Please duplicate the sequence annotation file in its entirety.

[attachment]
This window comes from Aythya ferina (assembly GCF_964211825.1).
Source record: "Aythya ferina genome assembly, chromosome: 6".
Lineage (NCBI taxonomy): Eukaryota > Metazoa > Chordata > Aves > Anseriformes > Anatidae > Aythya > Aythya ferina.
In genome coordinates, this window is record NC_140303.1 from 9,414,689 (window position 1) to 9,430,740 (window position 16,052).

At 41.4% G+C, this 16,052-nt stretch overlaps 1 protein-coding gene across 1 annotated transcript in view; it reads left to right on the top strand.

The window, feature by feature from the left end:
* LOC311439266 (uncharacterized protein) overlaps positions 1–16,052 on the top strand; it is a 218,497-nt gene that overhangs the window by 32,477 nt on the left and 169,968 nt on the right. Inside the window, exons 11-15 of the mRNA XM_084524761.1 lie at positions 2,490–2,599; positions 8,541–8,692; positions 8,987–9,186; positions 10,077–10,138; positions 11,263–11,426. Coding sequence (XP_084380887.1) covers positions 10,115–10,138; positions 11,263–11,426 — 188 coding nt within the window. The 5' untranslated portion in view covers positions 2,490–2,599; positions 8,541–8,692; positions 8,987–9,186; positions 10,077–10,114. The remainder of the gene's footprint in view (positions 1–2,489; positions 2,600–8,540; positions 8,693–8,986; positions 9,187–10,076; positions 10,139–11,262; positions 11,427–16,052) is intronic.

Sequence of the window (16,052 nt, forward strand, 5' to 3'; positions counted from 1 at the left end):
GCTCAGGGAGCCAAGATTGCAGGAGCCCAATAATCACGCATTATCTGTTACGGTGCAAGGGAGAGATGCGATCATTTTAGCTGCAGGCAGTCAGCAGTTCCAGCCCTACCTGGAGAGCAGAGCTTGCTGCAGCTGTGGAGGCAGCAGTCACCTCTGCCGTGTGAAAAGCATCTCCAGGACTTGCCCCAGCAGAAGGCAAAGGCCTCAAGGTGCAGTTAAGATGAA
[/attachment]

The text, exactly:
This window comes from Aythya ferina (assembly GCF_964211825.1).
Source record: "Aythya ferina genome assembly, chromosome: 6".
Lineage (NCBI taxonomy): Eukaryota > Metazoa > Chordata > Aves > Anseriformes > Anatidae > Aythya > Aythya ferina.
In genome coordinates, this window is record NC_140303.1 from 9,414,689 (window position 1) to 9,430,740 (window position 16,052).

At 41.4% G+C, this 16,052-nt stretch overlaps 1 protein-coding gene across 1 annotated transcript in view; it reads left to right on the top strand.

The window, feature by feature from the left end:
* LOC311439266 (uncharacterized protein) overlaps positions 1–16,052 on the top strand; it is a 218,497-nt gene that overhangs the window by 32,477 nt on the left and 169,968 nt on the right. Inside the window, exons 11-15 of the mRNA XM_084524761.1 lie at positions 2,490–2,599; positions 8,541–8,692; positions 8,987–9,186; positions 10,077–10,138; positions 11,263–11,426. Coding sequence (XP_084380887.1) covers positions 10,115–10,138; positions 11,263–11,426 — 188 coding nt within the window. The 5' untranslated portion in view covers positions 2,490–2,599; positions 8,541–8,692; positions 8,987–9,186; positions 10,077–10,114. The remainder of the gene's footprint in view (positions 1–2,489; positions 2,600–8,540; positions 8,693–8,986; positions 9,187–10,076; positions 10,139–11,262; positions 11,427–16,052) is intronic.

Sequence of the window (16,052 nt, forward strand, 5' to 3'; positions counted from 1 at the left end):
GCTCAGGGAGCCAAGATTGCAGGAGCCCAATAATCACGCATTATCTGTTACGGTGCAAGGGAGAGATGCGATCATTTTAGCTGCAGGCAGTCAGCAGTTCCAGCCCTACCTGGAGAGCAGAGCTTGCTGCAGCTGTGGAGGCAGCAGTCACCTCTGCCGTGTGAAAAGCATCTCCAGGACTTGCCCCAGCAGAAGGCAAAGGCCTCAAGGTGCAGTTAAGATGAA